There’s been a new synthetic opioid being sold as oxycodone. N-pyrrolidino etonitazene (also known as etonitazepyne), is sold in a little blue pill with M on one side and 30 on the other. According to Forensic®, N-pyrrolidino etonitazene is a novel synthetic opioid which is very potent and could easily cause a deadly overdose.
We released an alert about it with High Alert and the DIANZ network on Friday night, and we’ve had some responses from y’all in the last 24 hours:
Stick with your mates
This new synthetic opioid has been linked to deaths in the UK and the US. It’s only just hit Aotearoa’s shores, and so far it’s not doing us any kind of good. So if you choose to have some oxycodone without testing it, make sure you have a sober person with you, just in case.
Even if you’re a seasoned traveller on the opioid/synthetic opioid path, reports say that N-pyrrolidino etonitazene is not something to treat lightly.
If you’ve taken an ‘oxycodone’ and start feeling a bit odd, even just a wee tiny bit, have someone bring you to A&E immediately. Don’t roll the dice on this one.
So far, these are the things people report feeling:
- Feeling euphoric or in a ‘dreamlike’ state.
- Drowsiness and starting awake
- Temporary relief of pain, stress, or low mood.
- Severe nausea and/or vomiting.
- Severe sweating or fevers.
- Slowed and/or difficulty breathing.
- Blue lips or fingertips.
- Cold and clammy skin.
- Pinpoint (tiny) pupils.
- Becoming unresponsive and/or losing consciousness.
Naloxone and Nyxoid are great…if you can get them
There are two emergency treatments for opioid overdose in Aotearoa which will also work with N-pyrrolidino etonitazene – Nyxoid nasal spray and Naloxone injection. These work by temporarily and immediately reversing the opioid-like effects long enough for an ambulance to arrive.
You can get an emergency pack of 2 doses of Nyxoid spray without a prescription. It costs $92.
If the person that is having the overdose isn’t revived by the first dose after 2-3 minutes, you can give them a second dose. You can keep giving them doses of Nyxoid every 3 minutes until they revive.
However, if the ambulance hasn’t arrived 3 minutes after the second dose and your mate is still unresponsive and you’re not rich enough to have more than one pack, they’re in real trouble and potentially going to die.
Is only available by prescription, or at some (not all) of the Needle Exchange clinics around Aotearoa. We couldn’t find any information about what kind of criteria you needed to meet to be granted a prescription for Naloxone HCl as an injection. But we did find criteria for Naloxone in tablet form as a combination to treat opioid dependence. We couldn’t find anything for Naloxone alone.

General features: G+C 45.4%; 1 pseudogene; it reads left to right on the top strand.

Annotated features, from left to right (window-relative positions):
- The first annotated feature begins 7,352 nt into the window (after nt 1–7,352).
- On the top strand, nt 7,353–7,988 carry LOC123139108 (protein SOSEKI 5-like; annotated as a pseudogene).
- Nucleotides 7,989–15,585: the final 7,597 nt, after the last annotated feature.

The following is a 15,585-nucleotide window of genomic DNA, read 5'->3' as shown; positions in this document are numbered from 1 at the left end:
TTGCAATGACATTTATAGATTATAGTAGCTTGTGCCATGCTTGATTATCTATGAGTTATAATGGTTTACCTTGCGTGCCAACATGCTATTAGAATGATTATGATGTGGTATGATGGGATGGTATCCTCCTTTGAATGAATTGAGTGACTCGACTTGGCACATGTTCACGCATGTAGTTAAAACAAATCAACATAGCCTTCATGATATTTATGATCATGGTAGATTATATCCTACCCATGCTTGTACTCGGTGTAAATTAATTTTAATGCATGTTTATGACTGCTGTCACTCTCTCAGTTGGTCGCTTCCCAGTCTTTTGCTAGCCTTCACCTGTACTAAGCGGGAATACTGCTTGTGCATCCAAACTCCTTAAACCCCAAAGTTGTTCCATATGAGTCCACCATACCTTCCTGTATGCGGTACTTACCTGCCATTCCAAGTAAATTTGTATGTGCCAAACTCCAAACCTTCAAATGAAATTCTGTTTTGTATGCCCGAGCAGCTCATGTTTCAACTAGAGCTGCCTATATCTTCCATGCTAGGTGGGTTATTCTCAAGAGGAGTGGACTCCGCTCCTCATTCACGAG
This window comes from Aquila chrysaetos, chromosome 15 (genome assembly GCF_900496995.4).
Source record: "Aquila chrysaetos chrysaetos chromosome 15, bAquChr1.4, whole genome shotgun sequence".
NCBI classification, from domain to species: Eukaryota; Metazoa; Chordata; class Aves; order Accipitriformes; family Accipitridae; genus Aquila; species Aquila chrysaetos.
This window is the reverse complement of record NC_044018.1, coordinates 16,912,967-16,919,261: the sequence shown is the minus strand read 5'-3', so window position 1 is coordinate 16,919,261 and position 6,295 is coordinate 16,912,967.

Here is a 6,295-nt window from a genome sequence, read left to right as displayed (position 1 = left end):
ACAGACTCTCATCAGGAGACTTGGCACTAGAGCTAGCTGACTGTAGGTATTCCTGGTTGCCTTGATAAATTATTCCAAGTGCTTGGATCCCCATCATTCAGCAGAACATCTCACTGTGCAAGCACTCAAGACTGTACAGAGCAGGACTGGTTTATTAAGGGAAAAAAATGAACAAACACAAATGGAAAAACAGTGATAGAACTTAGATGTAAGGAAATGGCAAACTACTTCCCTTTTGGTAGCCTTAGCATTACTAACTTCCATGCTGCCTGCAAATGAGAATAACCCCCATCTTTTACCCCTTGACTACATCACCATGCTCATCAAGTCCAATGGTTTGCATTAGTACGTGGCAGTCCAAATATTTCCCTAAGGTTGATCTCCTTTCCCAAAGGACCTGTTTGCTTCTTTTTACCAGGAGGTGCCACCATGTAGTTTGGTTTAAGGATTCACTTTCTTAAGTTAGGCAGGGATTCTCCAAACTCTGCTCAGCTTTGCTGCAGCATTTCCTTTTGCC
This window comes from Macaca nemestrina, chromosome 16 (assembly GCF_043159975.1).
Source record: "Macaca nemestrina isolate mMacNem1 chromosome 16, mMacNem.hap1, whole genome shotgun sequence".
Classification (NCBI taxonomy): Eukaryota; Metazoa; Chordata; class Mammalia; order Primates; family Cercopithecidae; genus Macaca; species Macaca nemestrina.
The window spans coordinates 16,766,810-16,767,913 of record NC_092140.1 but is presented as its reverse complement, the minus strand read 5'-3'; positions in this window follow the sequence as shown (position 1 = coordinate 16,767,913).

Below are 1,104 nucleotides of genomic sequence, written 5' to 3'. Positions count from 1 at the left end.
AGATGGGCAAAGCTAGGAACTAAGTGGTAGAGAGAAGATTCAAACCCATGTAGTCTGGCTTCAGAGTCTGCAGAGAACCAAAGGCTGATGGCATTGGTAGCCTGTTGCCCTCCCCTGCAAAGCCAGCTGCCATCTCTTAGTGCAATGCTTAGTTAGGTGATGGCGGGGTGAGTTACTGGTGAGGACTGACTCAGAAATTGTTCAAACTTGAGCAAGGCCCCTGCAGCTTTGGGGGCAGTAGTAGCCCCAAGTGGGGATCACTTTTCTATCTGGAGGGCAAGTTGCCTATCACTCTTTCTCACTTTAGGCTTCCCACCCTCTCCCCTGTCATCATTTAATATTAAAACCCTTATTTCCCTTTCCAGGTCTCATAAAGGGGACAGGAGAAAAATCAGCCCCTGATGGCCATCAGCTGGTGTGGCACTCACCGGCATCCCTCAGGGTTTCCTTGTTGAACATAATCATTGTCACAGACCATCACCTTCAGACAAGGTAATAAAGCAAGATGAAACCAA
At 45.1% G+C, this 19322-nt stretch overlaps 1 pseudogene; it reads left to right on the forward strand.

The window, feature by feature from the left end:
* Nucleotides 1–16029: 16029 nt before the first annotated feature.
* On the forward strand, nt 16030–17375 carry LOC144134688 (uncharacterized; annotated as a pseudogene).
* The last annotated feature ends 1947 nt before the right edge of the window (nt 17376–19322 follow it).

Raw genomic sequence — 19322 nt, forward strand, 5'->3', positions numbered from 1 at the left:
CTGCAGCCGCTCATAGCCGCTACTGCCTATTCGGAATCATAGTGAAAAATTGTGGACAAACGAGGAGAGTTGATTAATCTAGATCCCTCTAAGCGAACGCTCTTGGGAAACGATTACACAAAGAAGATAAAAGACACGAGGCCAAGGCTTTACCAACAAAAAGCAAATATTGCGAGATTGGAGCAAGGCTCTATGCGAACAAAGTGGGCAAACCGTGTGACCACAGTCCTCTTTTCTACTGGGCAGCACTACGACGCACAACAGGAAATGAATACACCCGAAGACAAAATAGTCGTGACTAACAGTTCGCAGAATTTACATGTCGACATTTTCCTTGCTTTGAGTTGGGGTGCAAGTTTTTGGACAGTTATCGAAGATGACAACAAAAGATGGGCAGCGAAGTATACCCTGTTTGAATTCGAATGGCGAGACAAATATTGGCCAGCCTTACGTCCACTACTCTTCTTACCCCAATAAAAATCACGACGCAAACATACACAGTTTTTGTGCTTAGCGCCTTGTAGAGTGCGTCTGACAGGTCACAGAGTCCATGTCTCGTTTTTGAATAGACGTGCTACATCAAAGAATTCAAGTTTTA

According to PHARMAC’s April 2022 schedule, some of the easier to meet conditions for the Naloxone combination tablets to be prescribed are:
- The patient has to be opioid dependent
- The patient has to be in Ministry of Health-approved opioid treatment service
- The patient can’t be taking methadone or any other opioid replacement substance.
The prescription is only for 1 month and, with the PHARMAC subsidy, costs between $18.37 and $53.12, depending on how strong the dose is.
We imagine that the Naloxone HCl injection isn’t going to be cheap. Also there’s the cost of going to the doctor, having to talk to the doctor about the fact you take opioids and watching them make that face of instant judgement.
This stuff saves lives, so why is it so hard for the people that need it to get it?
We don’t know. But it does smell an awful lot like prohibition-style legislation. It also smells like the kind of moral policing that thinks that people dying is an allowable consequence of someone being lied to about what they’ve been sold.
What’s the difference between a synthetic opioid and a regular opioid?
Synthetic opioids are made by people in labs. They’re made specifically to bind to opioid receptors in your brain to help manage pain. They include substances like fentanyl, carfentanyl, meperidine, hydromorphone, and many others.
The main important difference for us is that synthetic opioids are *a lot* more potent than ‘natural’ opioids like codeine, morphine, or heroin. So the dangerous dose level for fentanyl will be far smaller than the dangerous dose for heroin.
This new synthetic opioid is reported to be 20x more potent than fentanyl, so you can imagine how miniscule the dangerous dose for N-pyrrolidino etonitazene is.
You helped us find this dangerous substance, so thank you <3
The sample that sparked this alert was brought to us because it resembled pills being sold overseas that contained dodgy stuff. We sent the sample away to ESR for further testing. Our specs can’t conclusively identify substances that are active at such low doses but ESR have more precise lab equipment than us. They came back to us with information that we could act on and warn everyone with.
The fact that you trust us enough to let us take substances and investigate them and warn people about them is one thing. The more important thing, we think, is that you trust us with your safety and your anonymity enough to come to us with your substances in the first place.
Your trust in us allows us to find potentially life-threatening substances and warn people about them before they get hurt. This trust is infinitely precious to us, and we’ll work hard to continue to be worthy of it.